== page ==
SELECT * FROM `beer-sample`
WHERE type=”beer” AND (
            (`bottling` IS NOT MISSING AND `bottling` = [“can”,”glass”]) OR
            (`bottling` IS MISSING AND canned=true AND glassed=true));

The flexibility allows evolving the application and the schema without restricting the availability of the database environment.

Conclusion

Relational databases have provided a great deal of support of the past few decades for modeling data. However as applications evolve with complex real life data and as big data systems are required to support complexity and scale of the real life data, relational databases fall short on both flexibility and performance. Document databases provide the best flexibility with JSON documents. However document databases need to be paired with the same flexibilities relational databases offer in querying data and SQL based approach combined with JSON document model can be the best approach for data modelling and data access flexibility.

When picking a document database it is important to note a few important aspects;

  • Does the document database natively implement document model (JSON) as its base type or is it retrofitted as an afterthought.
  • Does the document database provide powerful flexible query and indexing facilities with full JOINs, NEST/UNNEST operators, array operations and subqueries?
  • Does the document database provide good ways of handling evolving schemas with sophisticated handling of both NULLs and MISSING primitives?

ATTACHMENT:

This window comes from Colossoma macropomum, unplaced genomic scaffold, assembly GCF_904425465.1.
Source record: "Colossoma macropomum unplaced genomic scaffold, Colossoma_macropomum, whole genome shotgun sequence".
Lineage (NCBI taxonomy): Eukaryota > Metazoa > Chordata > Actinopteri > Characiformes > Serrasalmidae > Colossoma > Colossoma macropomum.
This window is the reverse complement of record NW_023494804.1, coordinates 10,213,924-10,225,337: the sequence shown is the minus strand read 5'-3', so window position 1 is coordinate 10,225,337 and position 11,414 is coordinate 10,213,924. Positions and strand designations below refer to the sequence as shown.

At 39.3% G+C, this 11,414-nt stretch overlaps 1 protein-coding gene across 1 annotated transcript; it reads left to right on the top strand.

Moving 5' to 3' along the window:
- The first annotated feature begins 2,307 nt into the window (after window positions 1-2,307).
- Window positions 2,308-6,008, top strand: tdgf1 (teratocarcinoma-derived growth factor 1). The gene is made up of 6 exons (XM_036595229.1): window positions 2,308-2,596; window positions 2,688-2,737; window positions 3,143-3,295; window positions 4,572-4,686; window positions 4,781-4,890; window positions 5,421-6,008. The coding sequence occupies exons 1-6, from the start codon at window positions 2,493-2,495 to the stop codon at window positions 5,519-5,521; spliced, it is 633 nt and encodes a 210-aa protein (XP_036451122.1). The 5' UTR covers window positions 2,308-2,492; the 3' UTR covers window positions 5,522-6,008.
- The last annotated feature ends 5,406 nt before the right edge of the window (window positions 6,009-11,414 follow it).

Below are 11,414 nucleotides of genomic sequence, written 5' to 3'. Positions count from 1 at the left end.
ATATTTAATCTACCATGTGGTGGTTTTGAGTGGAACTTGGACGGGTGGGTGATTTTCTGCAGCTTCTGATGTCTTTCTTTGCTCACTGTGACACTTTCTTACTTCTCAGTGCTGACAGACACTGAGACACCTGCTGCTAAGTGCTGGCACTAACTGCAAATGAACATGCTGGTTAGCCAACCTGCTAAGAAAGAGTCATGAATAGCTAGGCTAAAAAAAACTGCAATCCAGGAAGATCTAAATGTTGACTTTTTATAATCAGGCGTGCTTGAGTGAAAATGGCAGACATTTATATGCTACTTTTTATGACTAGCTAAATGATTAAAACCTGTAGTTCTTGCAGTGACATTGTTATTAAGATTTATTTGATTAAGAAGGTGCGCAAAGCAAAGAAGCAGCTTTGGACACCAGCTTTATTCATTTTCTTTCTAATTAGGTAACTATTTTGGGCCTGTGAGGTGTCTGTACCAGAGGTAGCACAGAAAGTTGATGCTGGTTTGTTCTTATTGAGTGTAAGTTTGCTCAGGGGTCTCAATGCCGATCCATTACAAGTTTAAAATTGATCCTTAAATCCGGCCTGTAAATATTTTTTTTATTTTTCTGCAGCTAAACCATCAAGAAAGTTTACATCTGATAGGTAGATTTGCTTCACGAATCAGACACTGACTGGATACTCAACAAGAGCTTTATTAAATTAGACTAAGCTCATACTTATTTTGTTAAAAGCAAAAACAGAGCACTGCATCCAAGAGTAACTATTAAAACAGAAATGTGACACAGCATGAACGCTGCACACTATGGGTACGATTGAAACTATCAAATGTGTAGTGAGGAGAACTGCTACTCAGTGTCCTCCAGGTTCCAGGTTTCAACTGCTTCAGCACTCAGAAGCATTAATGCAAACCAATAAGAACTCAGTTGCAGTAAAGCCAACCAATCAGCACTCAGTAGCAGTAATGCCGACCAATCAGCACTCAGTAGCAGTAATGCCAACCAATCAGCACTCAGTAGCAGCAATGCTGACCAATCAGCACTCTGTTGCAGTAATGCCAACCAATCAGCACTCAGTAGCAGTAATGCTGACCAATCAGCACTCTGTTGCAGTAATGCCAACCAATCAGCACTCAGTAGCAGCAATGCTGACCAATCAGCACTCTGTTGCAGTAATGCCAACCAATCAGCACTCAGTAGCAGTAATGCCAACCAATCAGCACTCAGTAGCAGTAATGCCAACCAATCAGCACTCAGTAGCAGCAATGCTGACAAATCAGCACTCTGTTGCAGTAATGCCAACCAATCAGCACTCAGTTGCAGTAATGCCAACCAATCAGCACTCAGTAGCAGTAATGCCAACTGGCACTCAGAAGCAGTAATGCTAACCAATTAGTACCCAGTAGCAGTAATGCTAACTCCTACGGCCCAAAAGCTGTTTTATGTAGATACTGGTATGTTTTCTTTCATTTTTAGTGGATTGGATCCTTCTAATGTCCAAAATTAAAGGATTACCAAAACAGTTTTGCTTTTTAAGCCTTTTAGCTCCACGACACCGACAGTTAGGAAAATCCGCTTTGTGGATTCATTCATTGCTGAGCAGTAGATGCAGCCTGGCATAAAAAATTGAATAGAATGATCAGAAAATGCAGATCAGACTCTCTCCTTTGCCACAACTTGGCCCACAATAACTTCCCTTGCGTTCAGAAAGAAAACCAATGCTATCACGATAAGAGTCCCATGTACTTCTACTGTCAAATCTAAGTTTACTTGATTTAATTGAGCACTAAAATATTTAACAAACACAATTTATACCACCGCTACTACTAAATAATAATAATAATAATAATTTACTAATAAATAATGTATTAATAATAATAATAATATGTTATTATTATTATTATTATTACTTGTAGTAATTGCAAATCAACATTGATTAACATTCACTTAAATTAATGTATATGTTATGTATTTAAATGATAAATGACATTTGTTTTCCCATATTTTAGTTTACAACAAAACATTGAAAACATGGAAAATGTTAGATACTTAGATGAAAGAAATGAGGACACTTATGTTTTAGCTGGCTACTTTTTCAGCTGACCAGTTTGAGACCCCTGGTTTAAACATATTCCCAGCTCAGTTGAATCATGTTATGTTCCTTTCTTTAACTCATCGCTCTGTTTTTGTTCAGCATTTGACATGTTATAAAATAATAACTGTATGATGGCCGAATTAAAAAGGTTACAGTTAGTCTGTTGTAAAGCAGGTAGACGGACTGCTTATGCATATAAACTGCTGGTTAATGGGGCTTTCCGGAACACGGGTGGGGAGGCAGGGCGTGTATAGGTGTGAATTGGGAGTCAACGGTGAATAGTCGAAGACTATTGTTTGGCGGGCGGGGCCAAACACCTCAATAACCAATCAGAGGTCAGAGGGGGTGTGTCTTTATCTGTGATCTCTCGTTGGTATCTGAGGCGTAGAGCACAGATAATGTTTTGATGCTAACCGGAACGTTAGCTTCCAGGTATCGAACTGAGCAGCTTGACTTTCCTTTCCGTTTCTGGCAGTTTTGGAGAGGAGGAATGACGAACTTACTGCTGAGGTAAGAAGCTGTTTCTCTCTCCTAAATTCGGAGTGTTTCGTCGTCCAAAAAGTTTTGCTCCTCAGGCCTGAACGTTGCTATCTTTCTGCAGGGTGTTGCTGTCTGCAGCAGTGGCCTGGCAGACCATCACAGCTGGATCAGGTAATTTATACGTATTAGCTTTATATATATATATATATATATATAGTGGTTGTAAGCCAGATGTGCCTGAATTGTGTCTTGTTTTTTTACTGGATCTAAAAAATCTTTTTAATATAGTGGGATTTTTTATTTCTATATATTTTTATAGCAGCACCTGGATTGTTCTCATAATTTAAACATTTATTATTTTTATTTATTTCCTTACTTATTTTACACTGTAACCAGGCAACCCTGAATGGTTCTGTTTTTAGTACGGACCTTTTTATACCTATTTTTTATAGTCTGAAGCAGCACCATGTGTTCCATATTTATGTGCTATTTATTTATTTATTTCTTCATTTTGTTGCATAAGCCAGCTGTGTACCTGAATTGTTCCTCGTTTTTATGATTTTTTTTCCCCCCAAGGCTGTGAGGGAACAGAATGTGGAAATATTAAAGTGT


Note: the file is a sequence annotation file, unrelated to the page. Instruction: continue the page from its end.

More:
About the Author: 
Cihan Biyikoglu is the Director of Product Management at Couchbase. Before joining Couchbase, Cihan recently worked on a number of products including Twitter Platform, Azure and SQL Server platforms under Microsoft and Microsoft Research. Previously, Cihan Biyikoglu also worked on database technologies such as Illustra and Informix Dynamic Server at Informix. He has a degrees in Database Systems and Computer Engineering.

References:

  • SQL++ : SQL++ is a highly expressive semi-structured query language that encompasses both the SQL and the JSON data model. SQL++ is SQL backwards-compatible. http://forward.ucsd.edu/sqlpp.html
  • Couchbase Server: Couchbase Server is a distributed NoSQL database engineered for performance, scalability, and availability. It enables developers to build applications easier and faster by leveraging the power of SQL with the flexibility of JSON. http://www.couchbase.com/nosql-databases/couchbase-server